Kentucky: “flying in the face” of one person one vote with prison gerrymandering – KY Senator
by Aleks Kajstura, June 5, 2013
Senator Thayer (R – Grant, Kenton, Owen, and Scott Counties) had some harsh words about prison gerrymandering in Kentucky: “the core of redistricting… is ‘one person, one vote’ and this [prison gerrymandering] is flying in the face of that.” Senator Thayer, then-co-chair of Kentucky Task Force on Elections, Constitutional Amendments, and Intergovernmental Affairs, was one of the most vocal opponents of prison gerrymandering at a November 27, 2012 hearing on BR 219, an act to end prison gerrymandering in Kentucky, introduced by co-chair Representative Owens (D – Jefferson County). I just had the opportunity to review the tape recording of the hearing and found a lively discussion of prison gerrymandering.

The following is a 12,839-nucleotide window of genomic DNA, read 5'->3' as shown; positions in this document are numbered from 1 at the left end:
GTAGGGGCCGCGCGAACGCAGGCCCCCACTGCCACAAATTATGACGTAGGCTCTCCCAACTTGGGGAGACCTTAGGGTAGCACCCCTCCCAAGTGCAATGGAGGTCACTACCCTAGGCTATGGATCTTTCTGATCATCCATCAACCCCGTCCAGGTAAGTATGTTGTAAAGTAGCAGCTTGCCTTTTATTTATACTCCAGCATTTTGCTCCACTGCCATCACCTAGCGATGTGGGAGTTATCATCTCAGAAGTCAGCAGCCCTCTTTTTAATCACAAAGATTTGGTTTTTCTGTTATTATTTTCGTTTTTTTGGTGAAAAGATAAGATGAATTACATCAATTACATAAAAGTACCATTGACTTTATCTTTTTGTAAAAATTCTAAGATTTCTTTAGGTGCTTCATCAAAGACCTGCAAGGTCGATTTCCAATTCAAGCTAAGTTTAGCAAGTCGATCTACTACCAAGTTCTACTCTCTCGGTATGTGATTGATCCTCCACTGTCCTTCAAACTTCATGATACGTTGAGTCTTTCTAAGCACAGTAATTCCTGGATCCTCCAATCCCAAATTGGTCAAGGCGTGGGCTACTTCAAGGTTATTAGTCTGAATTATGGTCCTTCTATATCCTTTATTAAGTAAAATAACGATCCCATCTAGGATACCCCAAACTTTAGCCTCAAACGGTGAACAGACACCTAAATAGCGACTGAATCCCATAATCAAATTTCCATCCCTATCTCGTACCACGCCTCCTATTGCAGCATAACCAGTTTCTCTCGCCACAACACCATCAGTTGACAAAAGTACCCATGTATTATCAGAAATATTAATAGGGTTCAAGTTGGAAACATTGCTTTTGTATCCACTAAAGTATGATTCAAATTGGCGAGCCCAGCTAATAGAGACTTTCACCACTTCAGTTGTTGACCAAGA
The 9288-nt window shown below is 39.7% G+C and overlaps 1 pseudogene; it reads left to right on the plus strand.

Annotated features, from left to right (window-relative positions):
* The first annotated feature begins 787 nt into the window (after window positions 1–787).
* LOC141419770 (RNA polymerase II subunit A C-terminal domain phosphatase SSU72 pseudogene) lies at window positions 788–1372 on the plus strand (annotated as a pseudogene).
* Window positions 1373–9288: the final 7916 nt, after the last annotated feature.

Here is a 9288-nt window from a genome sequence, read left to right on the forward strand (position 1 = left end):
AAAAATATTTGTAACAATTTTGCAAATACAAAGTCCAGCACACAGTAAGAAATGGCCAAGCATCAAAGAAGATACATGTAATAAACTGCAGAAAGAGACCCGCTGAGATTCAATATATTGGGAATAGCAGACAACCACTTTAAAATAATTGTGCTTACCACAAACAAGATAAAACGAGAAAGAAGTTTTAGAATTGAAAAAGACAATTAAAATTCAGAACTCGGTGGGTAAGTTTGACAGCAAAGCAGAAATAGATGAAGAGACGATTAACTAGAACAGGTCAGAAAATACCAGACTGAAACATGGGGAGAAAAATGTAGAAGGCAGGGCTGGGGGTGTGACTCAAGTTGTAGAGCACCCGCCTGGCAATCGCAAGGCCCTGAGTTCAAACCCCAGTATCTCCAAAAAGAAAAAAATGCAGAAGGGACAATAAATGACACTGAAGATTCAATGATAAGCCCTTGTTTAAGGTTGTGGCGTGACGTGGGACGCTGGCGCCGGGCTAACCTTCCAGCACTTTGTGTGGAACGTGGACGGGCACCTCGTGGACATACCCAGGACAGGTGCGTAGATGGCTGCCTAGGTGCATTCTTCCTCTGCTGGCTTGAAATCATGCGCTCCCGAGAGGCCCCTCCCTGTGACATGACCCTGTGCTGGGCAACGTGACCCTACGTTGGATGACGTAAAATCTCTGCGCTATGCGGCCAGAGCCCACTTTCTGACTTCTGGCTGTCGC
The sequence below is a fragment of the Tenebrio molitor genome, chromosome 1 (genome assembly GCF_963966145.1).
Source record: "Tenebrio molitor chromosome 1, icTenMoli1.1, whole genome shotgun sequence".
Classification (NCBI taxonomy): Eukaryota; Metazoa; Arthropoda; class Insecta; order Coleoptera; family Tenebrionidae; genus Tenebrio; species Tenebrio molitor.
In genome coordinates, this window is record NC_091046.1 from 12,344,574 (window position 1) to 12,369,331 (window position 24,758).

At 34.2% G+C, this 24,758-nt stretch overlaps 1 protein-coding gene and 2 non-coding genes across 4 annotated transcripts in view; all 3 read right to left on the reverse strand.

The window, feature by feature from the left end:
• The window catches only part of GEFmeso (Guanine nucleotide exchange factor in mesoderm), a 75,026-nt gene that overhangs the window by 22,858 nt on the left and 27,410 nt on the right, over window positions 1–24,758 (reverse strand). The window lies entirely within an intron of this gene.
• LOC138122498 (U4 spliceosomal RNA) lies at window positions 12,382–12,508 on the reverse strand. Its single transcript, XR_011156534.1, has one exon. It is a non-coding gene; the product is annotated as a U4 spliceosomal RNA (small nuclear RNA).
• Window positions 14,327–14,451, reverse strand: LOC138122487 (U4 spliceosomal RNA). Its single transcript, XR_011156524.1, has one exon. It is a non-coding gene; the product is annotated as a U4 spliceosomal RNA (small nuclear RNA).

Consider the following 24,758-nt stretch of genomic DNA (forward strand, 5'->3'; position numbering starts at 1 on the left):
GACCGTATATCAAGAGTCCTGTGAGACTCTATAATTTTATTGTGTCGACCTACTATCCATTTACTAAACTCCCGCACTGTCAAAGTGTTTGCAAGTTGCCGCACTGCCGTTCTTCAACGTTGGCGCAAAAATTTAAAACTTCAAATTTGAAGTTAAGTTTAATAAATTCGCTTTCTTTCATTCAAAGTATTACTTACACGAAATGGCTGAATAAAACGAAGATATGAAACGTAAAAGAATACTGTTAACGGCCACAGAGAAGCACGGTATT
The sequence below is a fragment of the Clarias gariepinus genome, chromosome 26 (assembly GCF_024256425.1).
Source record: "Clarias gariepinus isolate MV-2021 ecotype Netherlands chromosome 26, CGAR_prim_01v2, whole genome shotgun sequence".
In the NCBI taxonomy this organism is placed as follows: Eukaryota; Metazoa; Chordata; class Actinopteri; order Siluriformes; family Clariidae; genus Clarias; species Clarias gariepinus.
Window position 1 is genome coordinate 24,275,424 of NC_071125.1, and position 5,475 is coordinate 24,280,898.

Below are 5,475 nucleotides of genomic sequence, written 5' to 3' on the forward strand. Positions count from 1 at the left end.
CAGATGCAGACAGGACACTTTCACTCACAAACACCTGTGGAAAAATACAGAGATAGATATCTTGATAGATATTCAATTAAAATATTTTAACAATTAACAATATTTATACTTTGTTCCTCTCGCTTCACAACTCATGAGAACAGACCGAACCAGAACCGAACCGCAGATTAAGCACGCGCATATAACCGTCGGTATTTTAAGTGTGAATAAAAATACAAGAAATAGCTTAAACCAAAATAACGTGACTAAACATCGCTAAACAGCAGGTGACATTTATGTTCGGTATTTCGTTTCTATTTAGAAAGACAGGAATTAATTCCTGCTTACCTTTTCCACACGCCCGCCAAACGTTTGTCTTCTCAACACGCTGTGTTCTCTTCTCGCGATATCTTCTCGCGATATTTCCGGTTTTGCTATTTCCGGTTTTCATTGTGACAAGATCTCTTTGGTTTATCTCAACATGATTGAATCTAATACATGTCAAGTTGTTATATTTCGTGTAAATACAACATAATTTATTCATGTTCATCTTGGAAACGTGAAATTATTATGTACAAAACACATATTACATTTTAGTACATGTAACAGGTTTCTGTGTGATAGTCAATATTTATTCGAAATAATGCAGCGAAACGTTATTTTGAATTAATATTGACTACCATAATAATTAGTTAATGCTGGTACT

Kentucky is one of the few states still redistricting their state legislature after the 2010 Census, and Task Force members from across the aisle joined the Senator in expressing dissatisfaction with the way prisons skew representation in the Kentucky legislature.
Although we usually explain the effects of prison gerrymandering in terms of how if affects a resident’s vote, Senator Thayer offers another perspective: “Looking at it from our perspective as candidates, those who represent districts with prison population actually have to work to get fewer votes for re-election when those of us who live in districts where we have a lot of people but no prisons.”
Senator Thayer cut right to the chase in pointing to the Census Bureau’s role in the problem, saying that “it seems like we, here at the state level, have a mess to clean up created by the federal government.” As the Census Bureau drags their feet, and Kentucky takes up redistricting again in the new session, the state should take the opportunity to address prison gerrymandering.